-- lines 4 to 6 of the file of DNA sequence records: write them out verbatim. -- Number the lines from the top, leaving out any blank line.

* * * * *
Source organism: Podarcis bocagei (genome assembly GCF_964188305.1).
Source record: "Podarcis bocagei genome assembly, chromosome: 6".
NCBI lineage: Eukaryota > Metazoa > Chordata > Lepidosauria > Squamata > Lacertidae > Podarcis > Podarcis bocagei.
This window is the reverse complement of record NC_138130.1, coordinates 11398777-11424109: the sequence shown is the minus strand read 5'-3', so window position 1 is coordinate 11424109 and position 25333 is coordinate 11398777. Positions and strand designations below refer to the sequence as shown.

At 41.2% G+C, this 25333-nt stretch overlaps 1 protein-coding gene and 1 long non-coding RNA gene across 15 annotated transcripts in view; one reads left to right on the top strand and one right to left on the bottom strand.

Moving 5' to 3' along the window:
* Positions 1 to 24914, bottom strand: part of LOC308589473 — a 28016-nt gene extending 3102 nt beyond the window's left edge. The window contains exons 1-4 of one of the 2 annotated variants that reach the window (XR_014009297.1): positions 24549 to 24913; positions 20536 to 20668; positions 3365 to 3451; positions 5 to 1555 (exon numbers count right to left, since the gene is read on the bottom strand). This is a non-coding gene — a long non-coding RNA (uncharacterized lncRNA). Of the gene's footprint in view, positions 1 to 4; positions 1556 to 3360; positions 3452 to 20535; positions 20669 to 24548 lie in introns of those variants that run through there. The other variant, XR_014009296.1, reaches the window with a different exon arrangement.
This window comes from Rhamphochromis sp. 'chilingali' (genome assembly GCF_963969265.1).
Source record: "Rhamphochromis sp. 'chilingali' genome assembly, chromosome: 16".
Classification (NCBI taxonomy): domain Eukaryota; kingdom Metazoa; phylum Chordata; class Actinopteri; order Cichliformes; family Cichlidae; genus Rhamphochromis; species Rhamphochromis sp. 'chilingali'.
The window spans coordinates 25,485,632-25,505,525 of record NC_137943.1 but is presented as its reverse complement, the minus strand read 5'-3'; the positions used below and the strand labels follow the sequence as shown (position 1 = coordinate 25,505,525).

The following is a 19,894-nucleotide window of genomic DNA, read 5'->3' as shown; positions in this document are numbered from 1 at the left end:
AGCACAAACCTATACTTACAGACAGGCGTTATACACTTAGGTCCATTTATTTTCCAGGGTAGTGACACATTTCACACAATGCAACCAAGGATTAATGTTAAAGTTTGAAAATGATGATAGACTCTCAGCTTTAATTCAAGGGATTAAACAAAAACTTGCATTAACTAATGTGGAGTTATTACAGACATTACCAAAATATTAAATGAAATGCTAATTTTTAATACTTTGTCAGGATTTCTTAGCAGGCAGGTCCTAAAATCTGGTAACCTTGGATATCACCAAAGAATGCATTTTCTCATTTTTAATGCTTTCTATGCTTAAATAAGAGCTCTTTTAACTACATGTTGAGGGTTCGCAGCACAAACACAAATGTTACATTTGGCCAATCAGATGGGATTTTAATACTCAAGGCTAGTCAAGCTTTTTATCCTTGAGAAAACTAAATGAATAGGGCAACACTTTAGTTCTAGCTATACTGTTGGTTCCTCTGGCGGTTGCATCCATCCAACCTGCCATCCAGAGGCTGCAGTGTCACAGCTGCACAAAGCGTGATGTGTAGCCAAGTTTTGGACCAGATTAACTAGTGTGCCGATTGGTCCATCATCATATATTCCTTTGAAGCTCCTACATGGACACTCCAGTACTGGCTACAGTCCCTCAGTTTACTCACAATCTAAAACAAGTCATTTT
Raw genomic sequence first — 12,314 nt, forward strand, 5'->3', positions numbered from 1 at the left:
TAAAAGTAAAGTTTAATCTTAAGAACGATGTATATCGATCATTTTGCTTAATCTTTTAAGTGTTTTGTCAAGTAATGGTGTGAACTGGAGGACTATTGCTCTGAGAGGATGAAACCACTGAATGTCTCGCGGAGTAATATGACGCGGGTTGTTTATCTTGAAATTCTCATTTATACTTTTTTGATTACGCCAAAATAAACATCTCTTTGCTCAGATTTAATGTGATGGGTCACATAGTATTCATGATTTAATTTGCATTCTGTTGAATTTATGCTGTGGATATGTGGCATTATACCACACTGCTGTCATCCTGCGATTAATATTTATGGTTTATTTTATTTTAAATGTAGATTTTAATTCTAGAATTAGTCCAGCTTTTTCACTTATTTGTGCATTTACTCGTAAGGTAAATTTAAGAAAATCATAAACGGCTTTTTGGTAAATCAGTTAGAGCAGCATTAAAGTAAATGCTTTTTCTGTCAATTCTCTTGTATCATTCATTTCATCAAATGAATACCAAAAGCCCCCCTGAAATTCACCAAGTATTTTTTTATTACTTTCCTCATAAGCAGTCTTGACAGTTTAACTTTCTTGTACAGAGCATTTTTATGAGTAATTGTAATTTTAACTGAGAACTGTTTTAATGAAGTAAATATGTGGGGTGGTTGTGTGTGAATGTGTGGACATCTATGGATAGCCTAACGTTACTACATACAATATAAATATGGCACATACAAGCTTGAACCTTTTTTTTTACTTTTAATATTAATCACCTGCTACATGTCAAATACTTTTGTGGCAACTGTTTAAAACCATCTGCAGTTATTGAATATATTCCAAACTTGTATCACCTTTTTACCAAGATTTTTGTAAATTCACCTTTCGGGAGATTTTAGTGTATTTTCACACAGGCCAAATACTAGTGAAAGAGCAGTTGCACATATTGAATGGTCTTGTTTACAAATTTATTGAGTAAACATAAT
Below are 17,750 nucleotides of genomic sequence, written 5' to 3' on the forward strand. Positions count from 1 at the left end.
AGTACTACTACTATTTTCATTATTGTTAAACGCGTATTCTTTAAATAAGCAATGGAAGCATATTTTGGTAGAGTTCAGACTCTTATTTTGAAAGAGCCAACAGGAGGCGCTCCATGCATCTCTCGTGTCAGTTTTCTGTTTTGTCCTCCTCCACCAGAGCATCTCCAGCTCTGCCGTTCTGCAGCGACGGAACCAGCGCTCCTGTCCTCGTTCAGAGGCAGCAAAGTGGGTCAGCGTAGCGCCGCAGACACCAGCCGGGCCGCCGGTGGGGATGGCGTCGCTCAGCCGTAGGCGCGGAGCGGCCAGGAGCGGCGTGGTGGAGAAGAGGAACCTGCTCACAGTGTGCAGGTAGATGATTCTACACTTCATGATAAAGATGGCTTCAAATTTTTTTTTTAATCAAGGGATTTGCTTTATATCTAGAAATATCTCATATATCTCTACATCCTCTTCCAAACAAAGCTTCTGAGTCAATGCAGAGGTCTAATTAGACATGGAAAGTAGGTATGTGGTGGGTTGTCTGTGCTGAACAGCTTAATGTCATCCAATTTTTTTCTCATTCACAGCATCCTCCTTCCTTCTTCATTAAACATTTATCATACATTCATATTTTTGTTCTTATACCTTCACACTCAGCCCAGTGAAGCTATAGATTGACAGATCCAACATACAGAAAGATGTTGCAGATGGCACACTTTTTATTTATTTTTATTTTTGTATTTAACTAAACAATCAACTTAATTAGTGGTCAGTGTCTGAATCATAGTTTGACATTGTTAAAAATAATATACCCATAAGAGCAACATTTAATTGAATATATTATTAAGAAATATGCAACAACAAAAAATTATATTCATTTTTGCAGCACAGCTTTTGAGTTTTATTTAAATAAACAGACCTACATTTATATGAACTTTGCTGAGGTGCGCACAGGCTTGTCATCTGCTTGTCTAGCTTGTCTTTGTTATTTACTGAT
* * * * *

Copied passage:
This window is the reverse complement of record NC_138130.1, coordinates 11398777-11424109: the sequence shown is the minus strand read 5'-3', so window position 1 is coordinate 11424109 and position 25333 is coordinate 11398777. Positions and strand designations below refer to the sequence as shown.

At 41.2% G+C, this 25333-nt stretch overlaps 1 protein-coding gene and 1 long non-coding RNA gene across 15 annotated transcripts in view; one reads left to right on the top strand and one right to left on the bottom strand.

Moving 5' to 3' along the window: